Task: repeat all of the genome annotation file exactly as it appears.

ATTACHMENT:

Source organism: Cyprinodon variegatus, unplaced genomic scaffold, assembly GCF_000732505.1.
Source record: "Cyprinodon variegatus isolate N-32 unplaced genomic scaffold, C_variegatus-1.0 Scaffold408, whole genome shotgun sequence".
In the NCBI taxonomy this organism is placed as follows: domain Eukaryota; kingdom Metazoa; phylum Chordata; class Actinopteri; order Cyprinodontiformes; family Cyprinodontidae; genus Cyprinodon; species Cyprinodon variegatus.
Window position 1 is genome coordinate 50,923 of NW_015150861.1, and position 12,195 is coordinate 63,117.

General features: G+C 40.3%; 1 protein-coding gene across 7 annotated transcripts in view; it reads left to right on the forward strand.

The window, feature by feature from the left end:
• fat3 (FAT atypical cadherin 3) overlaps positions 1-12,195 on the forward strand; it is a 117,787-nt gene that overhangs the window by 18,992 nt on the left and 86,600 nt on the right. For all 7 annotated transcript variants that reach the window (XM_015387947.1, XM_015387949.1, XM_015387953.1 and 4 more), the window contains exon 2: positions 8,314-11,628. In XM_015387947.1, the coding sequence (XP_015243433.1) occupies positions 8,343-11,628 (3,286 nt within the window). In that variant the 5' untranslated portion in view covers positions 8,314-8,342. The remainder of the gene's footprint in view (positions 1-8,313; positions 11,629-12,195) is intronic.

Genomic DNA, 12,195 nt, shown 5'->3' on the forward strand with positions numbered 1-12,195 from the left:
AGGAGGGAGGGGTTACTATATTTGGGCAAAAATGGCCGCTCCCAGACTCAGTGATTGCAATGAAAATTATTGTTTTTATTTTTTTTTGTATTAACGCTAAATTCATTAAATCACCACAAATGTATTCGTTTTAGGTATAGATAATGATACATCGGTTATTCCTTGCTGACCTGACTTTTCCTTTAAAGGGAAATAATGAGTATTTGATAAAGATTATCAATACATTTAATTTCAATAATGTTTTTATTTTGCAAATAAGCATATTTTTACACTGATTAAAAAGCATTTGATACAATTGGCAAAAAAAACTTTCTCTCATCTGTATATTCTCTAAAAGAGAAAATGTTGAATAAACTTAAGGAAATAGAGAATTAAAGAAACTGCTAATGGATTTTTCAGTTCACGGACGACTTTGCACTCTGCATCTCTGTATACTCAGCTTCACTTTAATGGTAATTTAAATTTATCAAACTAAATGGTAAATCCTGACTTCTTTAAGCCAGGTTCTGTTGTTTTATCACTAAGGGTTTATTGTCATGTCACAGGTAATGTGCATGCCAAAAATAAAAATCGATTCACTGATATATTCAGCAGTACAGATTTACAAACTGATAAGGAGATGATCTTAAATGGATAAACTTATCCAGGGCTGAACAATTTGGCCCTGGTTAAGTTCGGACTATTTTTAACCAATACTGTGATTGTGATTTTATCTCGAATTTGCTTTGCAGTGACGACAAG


Source organism: Cyprinodon variegatus, unplaced genomic scaffold, assembly GCF_000732505.1.
Source record: "Cyprinodon variegatus isolate N-32 unplaced genomic scaffold, C_variegatus-1.0 Scaffold408, whole genome shotgun sequence".
In the NCBI taxonomy this organism is placed as follows: domain Eukaryota; kingdom Metazoa; phylum Chordata; class Actinopteri; order Cyprinodontiformes; family Cyprinodontidae; genus Cyprinodon; species Cyprinodon variegatus.
Window position 1 is genome coordinate 50,923 of NW_015150861.1, and position 12,195 is coordinate 63,117.

General features: G+C 40.3%; 1 protein-coding gene across 7 annotated transcripts in view; it reads left to right on the forward strand.

The window, feature by feature from the left end:
• fat3 (FAT atypical cadherin 3) overlaps positions 1-12,195 on the forward strand; it is a 117,787-nt gene that overhangs the window by 18,992 nt on the left and 86,600 nt on the right. For all 7 annotated transcript variants that reach the window (XM_015387947.1, XM_015387949.1, XM_015387953.1 and 4 more), the window contains exon 2: positions 8,314-11,628. In XM_015387947.1, the coding sequence (XP_015243433.1) occupies positions 8,343-11,628 (3,286 nt within the window). In that variant the 5' untranslated portion in view covers positions 8,314-8,342. The remainder of the gene's footprint in view (positions 1-8,313; positions 11,629-12,195) is intronic.

Genomic DNA, 12,195 nt, shown 5'->3' on the forward strand with positions numbered 1-12,195 from the left:
AGGAGGGAGGGGTTACTATATTTGGGCAAAAATGGCCGCTCCCAGACTCAGTGATTGCAATGAAAATTATTGTTTTTATTTTTTTTTGTATTAACGCTAAATTCATTAAATCACCACAAATGTATTCGTTTTAGGTATAGATAATGATACATCGGTTATTCCTTGCTGACCTGACTTTTCCTTTAAAGGGAAATAATGAGTATTTGATAAAGATTATCAATACATTTAATTTCAATAATGTTTTTATTTTGCAAATAAGCATATTTTTACACTGATTAAAAAGCATTTGATACAATTGGCAAAAAAAACTTTCTCTCATCTGTATATTCTCTAAAAGAGAAAATGTTGAATAAACTTAAGGAAATAGAGAATTAAAGAAACTGCTAATGGATTTTTCAGTTCACGGACGACTTTGCACTCTGCATCTCTGTATACTCAGCTTCACTTTAATGGTAATTTAAATTTATCAAACTAAATGGTAAATCCTGACTTCTTTAAGCCAGGTTCTGTTGTTTTATCACTAAGGGTTTATTGTCATGTCACAGGTAATGTGCATGCCAAAAATAAAAATCGATTCACTGATATATTCAGCAGTACAGATTTACAAACTGATAAGGAGATGATCTTAAATGGATAAACTTATCCAGGGCTGAACAATTTGGCCCTGGTTAAGTTCGGACTATTTTTAACCAATACTGTGATTGTGATTTTATCTCGAATTTGCTTTGCAGTGACGACAAG